Friday, April 20, 2018

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Master Singers present final concert of 25th season

'Choral Images 2018: Lux Aeterna' will be performed at 2 p.m. Sunday at First Congregational UCC

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    The Master Singers watch for cues from director Gary Schwartzhoff during a rehearsal on Dec. 7 at First Congregational United Church of Christ, 310 Broadway St. The choir will present its Easter concert “Choral Images 2018: Lux Aeterna” at 2 p.m. Sunday at the church.

    Staff file photo

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    Hoffland

    Contributed photo

Since Lukas Hoffland joined Eau Claire’s Master Singers in 2001, he has watched the choir’s caliber grow in its sound and music quality. 

With the choir’s upcoming Easter concert, Hoffland said that talent is on full display. 

“Sometimes I step back and go, ‘Wow, we were able to do this?’ These are challenging songs,” Hoffland said. “It’s a bit humbling to know you are part of an ensemble bringing this level of musicianship and art to anyone around Eau Claire who wants to listen, and thankfully there are people that do.” 

The Master Singers will present “Choral Images 2018: Lux Aeterna” at 2 p.m. Sunday at First Congregational United Church of Christ, 310 Broadway St. 

The focal piece of this concert, “Lux Aeterna” was originally commissioned 20 years ago by composer Morten Lauridsen for the opening of the Walt Disney Concert Hall in Los Angeles.

It is also one of Hoffland’s favorite pieces. He has been in a choir “every year of my life” since middle school and was a vocal education major at Luther College in Iowa. 

He remembers hearing a Luther College choir perform “Lux Aeterna” and being mesmerized. But it wasn’t until joining the Master Singers that he was able to sing it himself. 

“It is about a half-hour work that, musically and in a harmonic and instrumental sense, strikes me as being particularly sublime,” he said.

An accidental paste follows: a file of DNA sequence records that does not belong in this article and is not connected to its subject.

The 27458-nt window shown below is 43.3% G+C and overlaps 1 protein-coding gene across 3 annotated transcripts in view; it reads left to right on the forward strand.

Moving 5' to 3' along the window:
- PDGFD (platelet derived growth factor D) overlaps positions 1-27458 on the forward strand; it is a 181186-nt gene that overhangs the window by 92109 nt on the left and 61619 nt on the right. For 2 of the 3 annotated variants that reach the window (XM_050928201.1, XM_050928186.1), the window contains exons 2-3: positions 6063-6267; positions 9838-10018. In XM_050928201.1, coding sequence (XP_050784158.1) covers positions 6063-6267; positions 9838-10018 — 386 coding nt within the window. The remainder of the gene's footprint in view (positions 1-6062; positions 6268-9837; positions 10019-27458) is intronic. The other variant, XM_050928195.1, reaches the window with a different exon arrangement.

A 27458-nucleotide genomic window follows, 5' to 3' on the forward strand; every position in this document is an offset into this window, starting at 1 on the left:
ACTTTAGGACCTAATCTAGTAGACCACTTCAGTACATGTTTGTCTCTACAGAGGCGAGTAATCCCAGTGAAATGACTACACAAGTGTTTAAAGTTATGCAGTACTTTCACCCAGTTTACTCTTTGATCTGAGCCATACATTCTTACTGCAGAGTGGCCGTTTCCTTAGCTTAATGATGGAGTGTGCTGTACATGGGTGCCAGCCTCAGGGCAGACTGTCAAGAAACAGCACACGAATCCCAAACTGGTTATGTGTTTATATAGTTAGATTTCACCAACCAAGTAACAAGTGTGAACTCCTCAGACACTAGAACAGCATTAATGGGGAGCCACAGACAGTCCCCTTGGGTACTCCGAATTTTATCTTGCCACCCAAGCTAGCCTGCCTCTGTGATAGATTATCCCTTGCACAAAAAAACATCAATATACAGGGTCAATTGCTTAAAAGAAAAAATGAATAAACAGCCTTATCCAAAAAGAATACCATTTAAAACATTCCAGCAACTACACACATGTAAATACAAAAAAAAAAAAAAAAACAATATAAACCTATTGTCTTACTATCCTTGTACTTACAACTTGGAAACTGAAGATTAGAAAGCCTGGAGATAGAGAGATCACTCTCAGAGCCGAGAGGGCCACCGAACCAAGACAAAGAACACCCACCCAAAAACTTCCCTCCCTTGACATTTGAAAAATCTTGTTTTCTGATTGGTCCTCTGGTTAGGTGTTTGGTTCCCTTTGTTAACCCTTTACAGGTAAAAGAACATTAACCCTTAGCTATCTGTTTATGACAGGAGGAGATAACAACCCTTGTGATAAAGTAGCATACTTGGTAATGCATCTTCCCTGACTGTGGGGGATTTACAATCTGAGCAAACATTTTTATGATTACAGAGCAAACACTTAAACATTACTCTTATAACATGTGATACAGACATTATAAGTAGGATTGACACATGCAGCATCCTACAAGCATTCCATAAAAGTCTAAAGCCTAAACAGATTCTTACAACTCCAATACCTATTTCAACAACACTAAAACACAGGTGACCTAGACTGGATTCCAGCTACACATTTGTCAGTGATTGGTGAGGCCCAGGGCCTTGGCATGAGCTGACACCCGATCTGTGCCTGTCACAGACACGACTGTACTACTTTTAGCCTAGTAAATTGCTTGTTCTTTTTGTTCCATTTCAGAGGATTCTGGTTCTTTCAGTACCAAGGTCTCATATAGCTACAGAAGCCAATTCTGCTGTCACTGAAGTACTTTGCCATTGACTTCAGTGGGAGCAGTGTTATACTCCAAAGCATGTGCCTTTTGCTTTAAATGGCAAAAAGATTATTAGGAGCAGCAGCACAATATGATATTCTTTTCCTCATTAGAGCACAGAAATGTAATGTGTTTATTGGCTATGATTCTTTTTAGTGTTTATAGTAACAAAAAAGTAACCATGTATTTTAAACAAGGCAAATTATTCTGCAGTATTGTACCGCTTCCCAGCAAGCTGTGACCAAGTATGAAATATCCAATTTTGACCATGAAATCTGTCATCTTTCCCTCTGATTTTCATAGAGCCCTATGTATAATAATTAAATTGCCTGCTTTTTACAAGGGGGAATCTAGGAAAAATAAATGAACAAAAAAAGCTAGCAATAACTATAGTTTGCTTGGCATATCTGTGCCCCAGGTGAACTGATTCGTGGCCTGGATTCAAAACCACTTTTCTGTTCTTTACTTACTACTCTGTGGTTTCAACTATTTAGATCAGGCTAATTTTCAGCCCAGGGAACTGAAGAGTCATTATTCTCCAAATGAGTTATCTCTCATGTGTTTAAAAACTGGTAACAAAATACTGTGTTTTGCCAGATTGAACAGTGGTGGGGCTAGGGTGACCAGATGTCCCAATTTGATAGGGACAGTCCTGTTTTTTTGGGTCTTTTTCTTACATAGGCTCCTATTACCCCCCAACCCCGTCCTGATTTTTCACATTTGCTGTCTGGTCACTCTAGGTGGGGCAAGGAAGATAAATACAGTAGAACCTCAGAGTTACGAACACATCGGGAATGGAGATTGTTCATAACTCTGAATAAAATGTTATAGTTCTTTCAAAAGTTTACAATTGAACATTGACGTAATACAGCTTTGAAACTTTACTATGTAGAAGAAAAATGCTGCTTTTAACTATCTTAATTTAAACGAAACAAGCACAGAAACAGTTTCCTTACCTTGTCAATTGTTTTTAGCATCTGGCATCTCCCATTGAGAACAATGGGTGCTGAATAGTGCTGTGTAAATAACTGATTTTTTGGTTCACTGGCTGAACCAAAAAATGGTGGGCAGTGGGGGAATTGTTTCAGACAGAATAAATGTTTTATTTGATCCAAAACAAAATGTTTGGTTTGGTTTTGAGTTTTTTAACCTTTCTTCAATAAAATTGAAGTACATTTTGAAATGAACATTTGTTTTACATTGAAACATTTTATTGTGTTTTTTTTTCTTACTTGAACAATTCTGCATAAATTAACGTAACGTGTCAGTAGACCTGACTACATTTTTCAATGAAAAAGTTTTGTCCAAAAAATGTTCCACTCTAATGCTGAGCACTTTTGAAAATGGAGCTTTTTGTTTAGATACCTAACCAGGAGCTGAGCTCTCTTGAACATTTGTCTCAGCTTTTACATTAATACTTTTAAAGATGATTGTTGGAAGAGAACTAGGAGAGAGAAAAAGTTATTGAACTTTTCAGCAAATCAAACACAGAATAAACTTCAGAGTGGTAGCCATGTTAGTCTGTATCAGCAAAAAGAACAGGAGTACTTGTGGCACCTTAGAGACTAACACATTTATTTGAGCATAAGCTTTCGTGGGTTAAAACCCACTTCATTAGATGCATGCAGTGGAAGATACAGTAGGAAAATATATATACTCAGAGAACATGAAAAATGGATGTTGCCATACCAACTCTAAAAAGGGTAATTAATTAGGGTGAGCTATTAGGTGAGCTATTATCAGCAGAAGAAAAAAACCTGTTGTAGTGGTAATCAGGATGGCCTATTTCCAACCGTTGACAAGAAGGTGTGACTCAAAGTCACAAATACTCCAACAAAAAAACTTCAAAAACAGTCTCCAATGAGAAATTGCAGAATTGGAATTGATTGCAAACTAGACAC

The choir has performed it several times in the past, including in 2013 for the 50th anniversary of John F. Kennedy’s assassination at the John F. Kennedy Center in Washington, D.C. 

Choir director Gary Schwartzhoff said the group will be performing it with the Eau Claire Chamber Orchestra at the concert, which adds another element to the work.

“It is a beautiful piece for a chorus and orchestra of moderate forces,” Schwartzhoff said. “Many conductors today feel this piece, even in 20 years, has earned a place in musical history as an iconic work for the 21st century.”

For Sunday’s concert, the 45 choir members plus ECCO will be joined by a nine-member honor choir made up of high school students from Eau Claire Regis, Eau Claire North, Eau Claire Memorial and Altoona high schools. 

Schwartzhoff said they try to work with high school choirs as often as possible to expose students to another avenue of singing.

To close out the choir’s 25th season, the second half of the concert will include various works the group has had commissioned by composers in years past. 

For the final number, “Alleluia,” Schwartzhoff said choir alumni are invited to join the group onstage. Copies of the score will be provided, but Schwartzhoff expects many will remember the piece, as it has closed out many concerts. 

Looking ahead to next season, he said they have plans in place for a fall concert that will be centered around the 100th anniversary of Armistice Day and will feature patriotic music. 

Before that, though, Master Singers current members and alumni are invited to join the choir on a trip to Paris this July to participate in the Paris Choral Festival, a commemoration of the 75th anniversary of D-Day and the Liberation of France.  

In addition, they have already commissioned a piece for the opening of the Pablo Center at the Confluence in the fall. 

Elaine Hagenberg, next season’s composer-in-residence, is currently working on a score for that piece with a poem  written by former Wisconsin Poet Laureate and UW-Eau Claire English professor emeritus Max Garland. 

“That will be the centerpiece of the fall concert and, hopefully, part of the Confluence Center’s opening celebration,” Schwartzhoff said.

They have been in contact with staff at the Pablo Center at the Confluence, but nothing has been confirmed. 

For choir members like Hoffland, though, it doesn’t so much matter what the group sings as long as they continue singing. 

He can’t say where his professional career will take him next, but as long as he remains “in driving distance of rehearsals,” he plans to stay in the Master Singers. 

“Being able to sing and to sing the songs I most love to sing and most loved to listen to (in college) has been fun getting to relive those songs,” Hoffland said. “To make that choral magic on stage with all of these other singers is marvelous.”

Contact reporter: 715-833-9214, katy.macek@ecpc.com, @KatherineMacek on Twitter


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